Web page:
The gandharvi vidya of yore was very much aware of all these. In general, such music was performed for the adrishta phal, the results of which cannot be seen at the gross level but at the sublime, spiritual lane. The drishta phal, or immediate materialistic gains, included entertainment, enticement, even cure from physical and mental challenges. One can trace such references in the great epic Mahabharata or in more recent works of Kalidasa. It is amazing how the author has intertwined all these in her simple storylines with such telling effect!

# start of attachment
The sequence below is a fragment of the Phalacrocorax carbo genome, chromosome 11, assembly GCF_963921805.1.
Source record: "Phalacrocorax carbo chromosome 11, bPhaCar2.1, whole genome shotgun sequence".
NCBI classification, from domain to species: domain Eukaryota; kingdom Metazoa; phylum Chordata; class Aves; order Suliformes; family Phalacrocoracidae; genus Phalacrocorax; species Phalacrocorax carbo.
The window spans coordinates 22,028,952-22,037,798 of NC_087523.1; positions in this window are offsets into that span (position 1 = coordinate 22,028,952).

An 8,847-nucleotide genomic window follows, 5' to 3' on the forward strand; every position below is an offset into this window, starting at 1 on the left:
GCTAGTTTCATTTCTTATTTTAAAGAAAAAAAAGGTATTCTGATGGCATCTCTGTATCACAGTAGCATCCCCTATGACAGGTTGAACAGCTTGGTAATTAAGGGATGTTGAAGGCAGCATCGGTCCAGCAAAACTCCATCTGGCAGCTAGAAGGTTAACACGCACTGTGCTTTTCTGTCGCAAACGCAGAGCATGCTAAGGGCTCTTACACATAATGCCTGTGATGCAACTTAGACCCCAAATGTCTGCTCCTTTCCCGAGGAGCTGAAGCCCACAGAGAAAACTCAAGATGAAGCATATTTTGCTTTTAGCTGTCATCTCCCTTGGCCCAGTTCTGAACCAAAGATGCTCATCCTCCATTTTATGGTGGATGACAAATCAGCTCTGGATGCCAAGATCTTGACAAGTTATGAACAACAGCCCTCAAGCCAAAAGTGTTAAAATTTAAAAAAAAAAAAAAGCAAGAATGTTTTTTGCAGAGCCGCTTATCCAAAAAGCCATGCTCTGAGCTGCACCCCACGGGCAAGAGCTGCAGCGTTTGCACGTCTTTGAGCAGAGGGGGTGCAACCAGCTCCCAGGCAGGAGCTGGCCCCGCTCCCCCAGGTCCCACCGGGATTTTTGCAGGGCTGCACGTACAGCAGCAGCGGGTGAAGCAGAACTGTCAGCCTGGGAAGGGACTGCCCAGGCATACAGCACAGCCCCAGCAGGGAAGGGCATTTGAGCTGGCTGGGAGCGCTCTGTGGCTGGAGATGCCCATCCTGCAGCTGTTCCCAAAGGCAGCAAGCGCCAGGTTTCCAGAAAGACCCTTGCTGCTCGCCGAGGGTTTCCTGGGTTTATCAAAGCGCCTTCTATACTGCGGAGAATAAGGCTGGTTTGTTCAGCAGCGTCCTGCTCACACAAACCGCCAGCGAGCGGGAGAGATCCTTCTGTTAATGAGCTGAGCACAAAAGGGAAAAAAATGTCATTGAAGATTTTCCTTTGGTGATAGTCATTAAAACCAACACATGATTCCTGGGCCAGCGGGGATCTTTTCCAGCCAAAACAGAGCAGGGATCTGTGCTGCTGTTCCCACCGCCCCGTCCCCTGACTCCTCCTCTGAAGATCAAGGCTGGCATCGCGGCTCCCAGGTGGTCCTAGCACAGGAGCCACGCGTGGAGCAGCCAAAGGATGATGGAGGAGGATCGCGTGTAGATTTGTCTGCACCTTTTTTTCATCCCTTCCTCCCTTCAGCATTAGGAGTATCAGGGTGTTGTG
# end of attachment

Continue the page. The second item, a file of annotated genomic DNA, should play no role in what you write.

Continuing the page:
Translating such 'simple' pieces of art is never very easy. Frankly, after having translated several books on music from Hindi to Bengali and English, and from Bengali to Hindi, I strongly feel that an effective translation is much more demanding than the original work, because the translator cannot do without a pen fluent in both the languages and also needs to be well-versed with the subject matter to catch the pulse of the plot. Jayita Sengupta, with her superb command over English and Bengali and with her passion for music, has captured the delicate essence in Gandharvi: Life of a Musician, in a lucid style which deserves high commendation. I am sure that those who have read the original will also enjoy reading this beautiful poetic version by Jayita.